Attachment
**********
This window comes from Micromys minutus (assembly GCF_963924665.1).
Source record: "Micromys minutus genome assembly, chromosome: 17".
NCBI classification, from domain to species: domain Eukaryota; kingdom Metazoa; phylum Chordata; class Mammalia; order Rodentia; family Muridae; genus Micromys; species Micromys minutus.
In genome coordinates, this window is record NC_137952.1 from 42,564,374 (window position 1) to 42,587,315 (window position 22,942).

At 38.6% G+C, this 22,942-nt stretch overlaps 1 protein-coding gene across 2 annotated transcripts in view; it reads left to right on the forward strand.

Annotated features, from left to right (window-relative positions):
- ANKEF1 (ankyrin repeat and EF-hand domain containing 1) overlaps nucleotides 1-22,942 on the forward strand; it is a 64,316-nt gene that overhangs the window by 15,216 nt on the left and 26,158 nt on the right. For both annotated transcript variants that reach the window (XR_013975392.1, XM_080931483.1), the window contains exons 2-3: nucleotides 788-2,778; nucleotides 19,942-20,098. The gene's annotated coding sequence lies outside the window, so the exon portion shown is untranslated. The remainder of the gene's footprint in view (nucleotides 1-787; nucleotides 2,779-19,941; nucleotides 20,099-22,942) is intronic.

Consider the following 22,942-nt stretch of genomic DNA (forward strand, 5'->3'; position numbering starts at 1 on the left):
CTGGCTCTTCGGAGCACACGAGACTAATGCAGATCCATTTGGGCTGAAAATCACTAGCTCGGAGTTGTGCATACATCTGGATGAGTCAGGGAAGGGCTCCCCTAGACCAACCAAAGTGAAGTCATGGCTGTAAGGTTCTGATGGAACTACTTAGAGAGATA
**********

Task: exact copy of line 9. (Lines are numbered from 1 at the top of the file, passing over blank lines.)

CTGGCTCTTCGGAGCACACGAGACTAATGCAGATCCATTTGGGCTGAAAATCACTAGCTCGGAGTTGTGCATACATCTGGATGAGTCAGGGAAGGGCTCCCCTAGACCAACCAAAGTGAAGTCATGGCTGTAAGGTTCTGATGGAACTACTTAGAGAGATA